Fact Check: French Left Did NOT Propose 90% Tax Rate On All Income Of 400,000 Euros Or More -- Only On Part Over That Amount

Fact Check

  • by: Uliana Malashenko
Fact Check: French Left Did NOT Propose 90% Tax Rate On All Income Of 400,000 Euros Or More -- Only On Part Over That Amount Wrong Summary

Did the French left-wing coalition announce that it would introduce a "90% TAX on anyone earning €400,000," leaving those taxpayers with "just €40,000"? No, that's not true: According to Eric Coquerel of the left-wing New Popular Front, the rate of 90 percent is planned to apply to the amounts that exceed a certain income bracket. Claims on social media incorrectly summarize the proposal.Those tax brackets don't appear to have been entirely set in stone as of this writing.

The claim appeared in a post (archived here) on X, formerly known as Twitter, on June 9, 2024. It began:

France's socialist far-left want to introduce a 90% TAX on anyone earning €400,000 or more per year.

The staggering tax rate would leave those that earn €400,000 with just €40,000 while those earning €1M would be left with just €100,000.

New Popular Front, led by socialist Jean-Luc Melenchon, plan on pushing for the tax after their party won the most seats in the French parliament after beating Marien Le Pe's National Rally.

This is what it looked like at the time of writing:

Screenshot 2024-07-10 at 10.42.56 AM.png

(Source: X screenshot taken on Wed Jul 10 14:42:56 2024 UTC)

As seen in the screenshot above, the post contradicted itself. "The staggering tax rate would leave those that earn €400,000 with just €40,000" is not the same as "a new 90% tax on any annual income above €400,000" listed closer to the end of the entry on X: The former implied that the rate would be applicable to the total of 400,000 euros ($433,002) while the latter clearly referred to the difference between 400,000 euros and what was earned above it.

As reported by Bloomberg (archived here), the specific rate of 90 percent was brought up by Eric Coquerel, a member of the left-wing New Popular Front coalition on June 23, 2024 -- two weeks before it surged (archived here) in the national legislative election that ended on July 7, 2024.

During that Cnews interview (archived here) -- a fragment from it was also shared on Coquerel's YouTube channel (archived here) -- he explained the proposal. As translated by Lead Stories French-speaking staff, Coquerel said at the 12:33 mark:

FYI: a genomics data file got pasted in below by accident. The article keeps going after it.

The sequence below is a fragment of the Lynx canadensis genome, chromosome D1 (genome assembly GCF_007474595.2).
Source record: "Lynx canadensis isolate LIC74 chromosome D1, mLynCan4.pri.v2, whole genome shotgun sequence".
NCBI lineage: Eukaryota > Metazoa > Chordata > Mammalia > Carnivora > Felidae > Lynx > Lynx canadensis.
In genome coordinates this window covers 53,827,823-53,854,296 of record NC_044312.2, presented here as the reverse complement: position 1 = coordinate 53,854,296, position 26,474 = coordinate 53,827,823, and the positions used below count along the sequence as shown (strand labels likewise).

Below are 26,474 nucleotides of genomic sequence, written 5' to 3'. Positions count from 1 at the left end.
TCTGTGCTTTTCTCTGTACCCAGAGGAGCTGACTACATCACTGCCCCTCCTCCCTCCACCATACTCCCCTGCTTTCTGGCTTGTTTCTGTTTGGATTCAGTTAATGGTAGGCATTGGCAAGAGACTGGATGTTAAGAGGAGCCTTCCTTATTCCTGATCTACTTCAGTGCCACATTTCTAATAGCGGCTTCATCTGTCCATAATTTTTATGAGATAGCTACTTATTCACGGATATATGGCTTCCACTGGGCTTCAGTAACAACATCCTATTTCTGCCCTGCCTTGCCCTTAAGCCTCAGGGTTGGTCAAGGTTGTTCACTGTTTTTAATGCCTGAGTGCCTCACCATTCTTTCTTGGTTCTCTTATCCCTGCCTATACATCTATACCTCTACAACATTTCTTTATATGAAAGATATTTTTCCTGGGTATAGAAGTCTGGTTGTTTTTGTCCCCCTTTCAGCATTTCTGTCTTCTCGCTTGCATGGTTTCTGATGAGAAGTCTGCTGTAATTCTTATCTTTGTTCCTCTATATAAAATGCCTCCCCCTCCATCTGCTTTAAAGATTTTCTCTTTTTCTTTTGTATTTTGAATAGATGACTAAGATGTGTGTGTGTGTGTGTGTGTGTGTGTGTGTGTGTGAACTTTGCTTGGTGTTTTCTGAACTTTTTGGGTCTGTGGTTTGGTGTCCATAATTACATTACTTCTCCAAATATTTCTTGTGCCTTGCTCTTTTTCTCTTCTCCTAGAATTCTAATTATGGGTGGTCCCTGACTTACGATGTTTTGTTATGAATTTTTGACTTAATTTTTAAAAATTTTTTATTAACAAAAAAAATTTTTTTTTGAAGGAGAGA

It's not 90 percent of the total sum. It's 90 percent of what goes over the bracket at some point, so it's 90 percent of a part of your revenues. The rest is obviously sequential, and a bracket corresponds to it.

Talking on TV, he did not name a specific amount after which the 90 percent rate would be enforced.

Bloomberg, however, pointed out that the proposal appears to have originated from a budget amendment his party attempted to pass in 2019. That document (archived here) suggested that the existing tax brackets should be adjusted and that the 90 percent rate would be applied to income exceeding 411,683 euros ($445,622).

As of this writing, the New Popular Front website (archived here) contained a document (archived here) outlining its economic program, among other items. It promised "to abolish the privileges of billionaires" on page eight, but page 13, which went into detail, did not mention the rate of 90 percent and did not offer an amount over which it would be applied. Instead, the program made a general reference to the 14 tax brackets -- a number that is consistent with the number of brackets from the 2019 proposal -- and said that a new "rectifying finance bill" aimed at "fair tax policy" would be adopted on August 4, 2024.

As of this writing, it is not clear whether such a measure can avoid a court challenge if it's passed.

No credible sources indexed by Google News via a search for keywords seen here (archived here) suggest that the 90 percent rate will be applied to the entirety of the annual income if a person makes 400,000 euros or above.

Other Lead Stories fact checks mentioning Europe can be found here.

International stories are here.

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  Uliana Malashenko

Uliana Malashenko is a New York-based freelance writer and fact checker.

Read more about or contact Uliana Malashenko

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